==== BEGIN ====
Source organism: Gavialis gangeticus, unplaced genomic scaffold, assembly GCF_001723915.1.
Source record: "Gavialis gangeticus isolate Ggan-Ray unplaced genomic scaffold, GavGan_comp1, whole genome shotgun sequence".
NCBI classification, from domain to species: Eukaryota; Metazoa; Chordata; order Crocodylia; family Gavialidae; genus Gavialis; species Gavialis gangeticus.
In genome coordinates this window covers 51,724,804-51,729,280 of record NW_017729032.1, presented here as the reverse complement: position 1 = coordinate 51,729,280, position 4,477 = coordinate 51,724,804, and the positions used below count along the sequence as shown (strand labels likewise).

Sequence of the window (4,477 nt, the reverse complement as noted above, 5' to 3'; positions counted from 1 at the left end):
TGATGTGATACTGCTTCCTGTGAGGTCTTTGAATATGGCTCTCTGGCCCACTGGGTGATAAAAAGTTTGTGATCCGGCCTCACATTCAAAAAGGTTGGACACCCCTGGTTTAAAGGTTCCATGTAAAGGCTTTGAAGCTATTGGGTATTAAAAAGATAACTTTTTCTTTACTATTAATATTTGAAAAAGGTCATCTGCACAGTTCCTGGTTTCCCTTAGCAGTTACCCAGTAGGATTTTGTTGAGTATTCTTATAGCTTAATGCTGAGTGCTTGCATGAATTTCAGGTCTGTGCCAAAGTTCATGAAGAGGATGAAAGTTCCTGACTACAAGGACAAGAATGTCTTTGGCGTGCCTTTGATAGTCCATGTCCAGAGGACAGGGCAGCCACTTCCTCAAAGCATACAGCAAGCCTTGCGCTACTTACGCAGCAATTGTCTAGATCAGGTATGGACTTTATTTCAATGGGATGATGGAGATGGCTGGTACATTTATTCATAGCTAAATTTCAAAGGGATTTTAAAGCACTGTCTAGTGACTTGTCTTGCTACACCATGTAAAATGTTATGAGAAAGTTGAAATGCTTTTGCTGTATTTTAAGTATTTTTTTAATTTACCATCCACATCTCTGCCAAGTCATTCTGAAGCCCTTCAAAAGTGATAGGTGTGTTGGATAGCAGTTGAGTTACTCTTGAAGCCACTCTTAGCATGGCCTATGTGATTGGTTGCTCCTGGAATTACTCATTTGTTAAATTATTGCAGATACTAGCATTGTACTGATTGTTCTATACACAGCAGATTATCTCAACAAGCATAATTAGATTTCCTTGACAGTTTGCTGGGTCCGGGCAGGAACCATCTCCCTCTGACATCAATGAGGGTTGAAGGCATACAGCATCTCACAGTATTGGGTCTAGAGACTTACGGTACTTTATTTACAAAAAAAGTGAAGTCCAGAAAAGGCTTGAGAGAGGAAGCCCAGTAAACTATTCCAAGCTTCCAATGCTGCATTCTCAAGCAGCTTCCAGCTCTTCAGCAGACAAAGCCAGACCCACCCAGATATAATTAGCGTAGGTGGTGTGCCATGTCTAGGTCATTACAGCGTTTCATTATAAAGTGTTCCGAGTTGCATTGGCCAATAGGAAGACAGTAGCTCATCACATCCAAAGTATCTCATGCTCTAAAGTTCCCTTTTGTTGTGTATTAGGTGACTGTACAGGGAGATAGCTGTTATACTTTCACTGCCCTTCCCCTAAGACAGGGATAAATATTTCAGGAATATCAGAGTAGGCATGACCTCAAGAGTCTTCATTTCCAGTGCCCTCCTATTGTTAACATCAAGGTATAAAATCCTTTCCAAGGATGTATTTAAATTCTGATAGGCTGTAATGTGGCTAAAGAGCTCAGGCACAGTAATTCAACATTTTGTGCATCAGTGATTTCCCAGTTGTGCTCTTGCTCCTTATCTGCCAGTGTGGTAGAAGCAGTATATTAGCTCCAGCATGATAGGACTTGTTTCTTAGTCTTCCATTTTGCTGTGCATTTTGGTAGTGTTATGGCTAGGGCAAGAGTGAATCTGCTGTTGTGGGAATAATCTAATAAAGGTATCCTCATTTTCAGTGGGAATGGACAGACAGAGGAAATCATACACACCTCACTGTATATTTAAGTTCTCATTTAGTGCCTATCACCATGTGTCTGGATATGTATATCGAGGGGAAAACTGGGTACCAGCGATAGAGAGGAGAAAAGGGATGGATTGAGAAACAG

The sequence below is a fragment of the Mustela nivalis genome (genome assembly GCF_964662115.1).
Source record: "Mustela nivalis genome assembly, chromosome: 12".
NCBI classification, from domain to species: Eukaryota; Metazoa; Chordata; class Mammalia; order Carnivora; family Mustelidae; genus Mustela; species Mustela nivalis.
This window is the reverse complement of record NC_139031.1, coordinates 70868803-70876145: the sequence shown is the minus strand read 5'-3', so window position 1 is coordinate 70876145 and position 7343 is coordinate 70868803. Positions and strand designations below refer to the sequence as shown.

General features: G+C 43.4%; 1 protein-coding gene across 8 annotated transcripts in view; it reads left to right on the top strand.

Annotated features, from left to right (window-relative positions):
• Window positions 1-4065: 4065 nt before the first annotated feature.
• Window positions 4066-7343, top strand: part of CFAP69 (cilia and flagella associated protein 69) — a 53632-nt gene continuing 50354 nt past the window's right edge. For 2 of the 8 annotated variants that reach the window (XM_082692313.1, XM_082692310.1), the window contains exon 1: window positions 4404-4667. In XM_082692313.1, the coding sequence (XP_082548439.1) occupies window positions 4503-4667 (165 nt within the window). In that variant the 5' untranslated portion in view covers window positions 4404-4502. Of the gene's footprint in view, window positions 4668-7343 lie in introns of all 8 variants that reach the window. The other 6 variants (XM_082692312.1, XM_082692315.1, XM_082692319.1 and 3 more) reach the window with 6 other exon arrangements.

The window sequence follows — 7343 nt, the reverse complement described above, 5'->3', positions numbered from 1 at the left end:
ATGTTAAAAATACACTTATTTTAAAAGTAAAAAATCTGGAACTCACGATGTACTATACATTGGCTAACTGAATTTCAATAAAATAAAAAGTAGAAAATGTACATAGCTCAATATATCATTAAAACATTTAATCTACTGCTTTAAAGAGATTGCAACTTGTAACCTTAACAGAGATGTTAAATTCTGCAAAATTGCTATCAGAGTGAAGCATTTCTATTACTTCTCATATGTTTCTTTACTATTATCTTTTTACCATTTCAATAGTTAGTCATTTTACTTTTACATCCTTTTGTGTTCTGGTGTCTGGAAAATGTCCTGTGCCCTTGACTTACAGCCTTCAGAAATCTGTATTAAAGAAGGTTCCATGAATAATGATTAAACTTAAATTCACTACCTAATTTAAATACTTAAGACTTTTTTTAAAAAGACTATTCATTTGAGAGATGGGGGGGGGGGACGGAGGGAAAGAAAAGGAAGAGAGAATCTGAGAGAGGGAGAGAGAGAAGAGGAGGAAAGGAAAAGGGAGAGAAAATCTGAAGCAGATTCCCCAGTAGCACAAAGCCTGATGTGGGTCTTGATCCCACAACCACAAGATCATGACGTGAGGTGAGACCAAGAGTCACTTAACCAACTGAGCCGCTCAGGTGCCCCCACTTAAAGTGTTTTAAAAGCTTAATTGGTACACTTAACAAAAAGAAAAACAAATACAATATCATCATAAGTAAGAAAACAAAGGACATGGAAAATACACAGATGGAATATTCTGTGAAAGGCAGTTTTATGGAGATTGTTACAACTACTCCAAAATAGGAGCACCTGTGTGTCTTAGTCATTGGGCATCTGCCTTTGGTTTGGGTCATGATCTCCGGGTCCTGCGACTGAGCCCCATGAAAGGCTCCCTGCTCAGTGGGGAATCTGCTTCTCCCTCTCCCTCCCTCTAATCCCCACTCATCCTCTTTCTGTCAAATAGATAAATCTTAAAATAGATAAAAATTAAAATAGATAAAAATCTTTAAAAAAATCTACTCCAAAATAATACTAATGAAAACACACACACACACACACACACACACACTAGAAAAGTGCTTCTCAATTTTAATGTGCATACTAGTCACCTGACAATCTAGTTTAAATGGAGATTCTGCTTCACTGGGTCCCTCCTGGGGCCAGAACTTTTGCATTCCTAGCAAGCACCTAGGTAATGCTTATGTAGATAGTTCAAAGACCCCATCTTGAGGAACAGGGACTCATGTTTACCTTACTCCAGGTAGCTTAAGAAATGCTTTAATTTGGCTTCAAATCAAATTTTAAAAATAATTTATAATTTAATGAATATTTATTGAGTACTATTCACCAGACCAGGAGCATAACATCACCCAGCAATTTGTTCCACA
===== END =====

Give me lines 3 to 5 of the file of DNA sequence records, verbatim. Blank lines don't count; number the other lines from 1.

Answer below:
NCBI classification, from domain to species: Eukaryota; Metazoa; Chordata; order Crocodylia; family Gavialidae; genus Gavialis; species Gavialis gangeticus.
In genome coordinates this window covers 51,724,804-51,729,280 of record NW_017729032.1, presented here as the reverse complement: position 1 = coordinate 51,729,280, position 4,477 = coordinate 51,724,804, and the positions used below count along the sequence as shown (strand labels likewise).

Sequence of the window (4,477 nt, the reverse complement as noted above, 5' to 3'; positions counted from 1 at the left end):